Those first three songs marked a great start for the Headstones' show, but it would only be the tip of the iceberg. Armed with a watertight set of songs which took equally from the band's first four albums (the only inclusion from The Oracle Of Hi-Fi – their fifth album – was a cordial run-through of “Take It” during the band's encore), the Headstones showed the Toronto crowd just how a rock n' roll show should go as takes of “Something Stands For Nothing,” “Cut Me Up” and “Losing Control” were unloaded on the audience like a volley of fireballs contrasted perfectly by ice-cold configurations of “Cut,” “Cubically Contained” and “Mystery To Me.” The mix of songs in the set was great and really showed just how hard the band has been rehearsing to make these shows awesome experiences for fans and those fans, for their part, were right there to eat up anything the band laid down; no matter what the band was up for, the crowd (which ranged from about twenty-four years old – as both the band and the crowd found out together when Hugh Dillon paused and asked a girl how old she was – to just shy of fifty) was happy to take. As the set continued, the band began breaking into the big hits including “Smile And Wave” and “Unsound” as well as the fan favorite “Fuck You” before actually letting Carr torch the whole thing with a molten take of “Oh My God” complete with a tongue-in-cheek run-through of the Rolling Stones' “Sympathy For The Devil” during an extended jam in the song's bridge.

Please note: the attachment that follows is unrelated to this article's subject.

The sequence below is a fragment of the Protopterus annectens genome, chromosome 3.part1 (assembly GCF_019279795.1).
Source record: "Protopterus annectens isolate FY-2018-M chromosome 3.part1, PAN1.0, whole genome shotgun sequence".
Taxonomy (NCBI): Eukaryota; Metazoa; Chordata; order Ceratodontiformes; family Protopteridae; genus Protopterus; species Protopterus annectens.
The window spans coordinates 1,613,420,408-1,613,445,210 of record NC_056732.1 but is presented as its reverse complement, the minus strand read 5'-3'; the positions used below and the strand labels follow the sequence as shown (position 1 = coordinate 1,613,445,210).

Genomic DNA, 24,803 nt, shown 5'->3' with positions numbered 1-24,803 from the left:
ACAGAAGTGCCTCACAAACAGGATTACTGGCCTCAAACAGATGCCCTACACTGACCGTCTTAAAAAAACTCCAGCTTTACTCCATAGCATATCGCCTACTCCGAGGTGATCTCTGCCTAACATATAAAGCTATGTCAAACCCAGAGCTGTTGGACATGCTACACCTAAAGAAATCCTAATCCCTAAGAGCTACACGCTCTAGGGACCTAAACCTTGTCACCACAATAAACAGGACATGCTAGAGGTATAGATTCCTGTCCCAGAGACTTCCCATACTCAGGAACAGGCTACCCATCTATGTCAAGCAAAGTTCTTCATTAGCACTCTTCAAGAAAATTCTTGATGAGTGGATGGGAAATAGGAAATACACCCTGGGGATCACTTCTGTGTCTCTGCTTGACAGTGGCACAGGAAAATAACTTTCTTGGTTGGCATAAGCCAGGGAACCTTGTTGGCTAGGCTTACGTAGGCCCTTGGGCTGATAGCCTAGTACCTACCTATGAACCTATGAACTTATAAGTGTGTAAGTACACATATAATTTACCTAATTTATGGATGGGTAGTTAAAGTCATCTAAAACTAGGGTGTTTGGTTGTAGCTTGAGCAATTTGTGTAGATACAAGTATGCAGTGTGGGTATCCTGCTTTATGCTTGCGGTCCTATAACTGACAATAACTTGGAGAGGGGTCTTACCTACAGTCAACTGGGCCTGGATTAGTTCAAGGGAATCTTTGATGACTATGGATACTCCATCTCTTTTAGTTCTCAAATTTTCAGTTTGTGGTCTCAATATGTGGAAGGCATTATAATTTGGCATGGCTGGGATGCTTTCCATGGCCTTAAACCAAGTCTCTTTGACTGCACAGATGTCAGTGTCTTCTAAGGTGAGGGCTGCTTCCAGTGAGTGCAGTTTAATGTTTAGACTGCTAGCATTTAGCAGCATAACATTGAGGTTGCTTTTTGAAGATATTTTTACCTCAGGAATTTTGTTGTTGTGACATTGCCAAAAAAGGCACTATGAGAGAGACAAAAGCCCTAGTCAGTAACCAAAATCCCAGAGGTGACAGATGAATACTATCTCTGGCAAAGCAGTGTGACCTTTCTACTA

After the Headstones' sixteen-song marathon, it would have been easy enough to understand if the band was exhausted from the exertion, but not one person in the crowd at Sound Academy made a move toward the door. They wanted more and it didn't take the Headstones long to get the hint. The band barreled back onstage for a five-song encore which included a couple of the oldest songs in the Headstones' songbook (“Heart Of Darkness,” which was touted by Dillon as one of the first Headstones songs, and “Three Angels”) before slamming the books on the show with a kamikaze-flavored tantrum run-through of “Cemetary.” In that end, no one in the room could have asked for more – it was the sort of show that everyone who had bought a ticket for the Headstones' show at Sound Academy had been hoping for but, actually seeing it come out that way – better than they expected – was more than anyone could have asked for.

Headstones – Sound Academy – Toronto, CA – 12/23/11


Further Reading:

Ground Control –
Just One Song – Headstones' “Binthiswayforyears” – [Column]

Ground Control – "Headstones Restart On Their Own Terms" – [Feature]